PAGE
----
“Either the Constitution means what it says, or it doesn’t.” America’s founding fathers saw freedom as a part of our nature to be protected—not to be usurped by the federal government—and so enshrined separation of powers and guarantees of freedom in the Constitution and the Bill of Rights. But a little over a hundred years after America’s founding, those God-given rights were laid siege by two presidents caring more about the advancement of progressive, redistributionist ideology than the principles on which America was founded. Theodore and Woodrow is Judge Andrew P. Napolitano’s shocking historical account of how a Republican and a Democratic president oversaw the greatest shift in power in American history, from a land built on the belief that authority should be left to the individuals and the states to a bloated, far-reaching federal bureaucracy, continuing to grow and consume power each day. With lessons rooted in history, Judge Napolitano shows the intellectually arrogant, anti-personal freedom, even racist progressive philosophy driving these men to poison the American system of government. And Americans still pay for their legacy—in the federal income, in state-prescribed compulsory education, in the Federal Reserve, in perpetual wars, and in the constant encroachment of a government that coddles special interests and discourages true competition in the marketplace. With his attention to detail, deep constitutional knowledge, and unwavering adherence to truth telling, Judge Napolitano moves through the history of these men and their times in office to show how American values and the Constitution were sadly set aside, leaving personal freedom as a shadow of its former self, in the grip of an insidious, Nanny state, progressive ideology.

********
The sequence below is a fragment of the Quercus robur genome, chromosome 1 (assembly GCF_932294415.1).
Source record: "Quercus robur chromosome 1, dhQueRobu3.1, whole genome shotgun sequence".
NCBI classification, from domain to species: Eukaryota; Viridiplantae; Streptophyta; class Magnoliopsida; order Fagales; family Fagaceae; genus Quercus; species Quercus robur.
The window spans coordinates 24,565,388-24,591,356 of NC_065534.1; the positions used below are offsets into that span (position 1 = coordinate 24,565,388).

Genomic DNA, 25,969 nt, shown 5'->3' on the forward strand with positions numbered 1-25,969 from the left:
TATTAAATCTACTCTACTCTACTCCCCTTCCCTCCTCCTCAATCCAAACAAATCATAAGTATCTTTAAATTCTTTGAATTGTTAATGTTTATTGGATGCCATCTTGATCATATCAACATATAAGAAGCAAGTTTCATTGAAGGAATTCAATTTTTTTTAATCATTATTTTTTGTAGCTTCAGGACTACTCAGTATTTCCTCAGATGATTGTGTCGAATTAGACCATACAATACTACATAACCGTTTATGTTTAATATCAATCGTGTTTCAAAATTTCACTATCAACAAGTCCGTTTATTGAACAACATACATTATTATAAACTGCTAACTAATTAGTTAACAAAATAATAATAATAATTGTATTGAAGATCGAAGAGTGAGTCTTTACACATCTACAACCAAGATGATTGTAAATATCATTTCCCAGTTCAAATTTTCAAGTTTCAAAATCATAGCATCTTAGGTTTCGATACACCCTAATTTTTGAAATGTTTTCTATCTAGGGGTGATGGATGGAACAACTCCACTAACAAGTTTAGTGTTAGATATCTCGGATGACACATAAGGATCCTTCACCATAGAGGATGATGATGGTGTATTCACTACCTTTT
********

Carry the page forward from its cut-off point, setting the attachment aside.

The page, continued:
Suicide Pact

Author: Andrew P. Napolitano
Publisher: Thomas Nelson
ISBN: 0718021940
Format: PDF, ePub
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New York Times bestselling author Judge Andrew P. Napolitano exposes the alarming history of presidential power grabs performed in the name of national security. Judge, scholar, bestselling author, and Fox News Senior Judicial Analyst Andrew P. Napolitano is back with a shocking chronicle of America’s descent from a free society to a frightening surveillance state. In Suicide Pact, Napolitano details a long, sordid history of governmental—and especially presidential—encroachments on liberty, enacted in the name of protecting America but which serve insead to undermine national security and erode the nation’s founding freedoms. Appealing to all politically aware Americans but especially to highly engaged conservatives and libertarians (including his 576,000 Facebook fans and 240,000 Twitter followers), Napolitano’s sobering-yet-patriotic perspective unmasks rampant political doubletalk and Washington power plays by taking a clear, legally grounded look at how we got here. Blending fascinating history with fresh reporting and analysis on contemporary issues such as drone warfare and executions, NSA surveillance, and secret federal courts, Suicide Pact casts a vision beyond hollow rhetoric to common-sense solutions for returning sanity to our shores.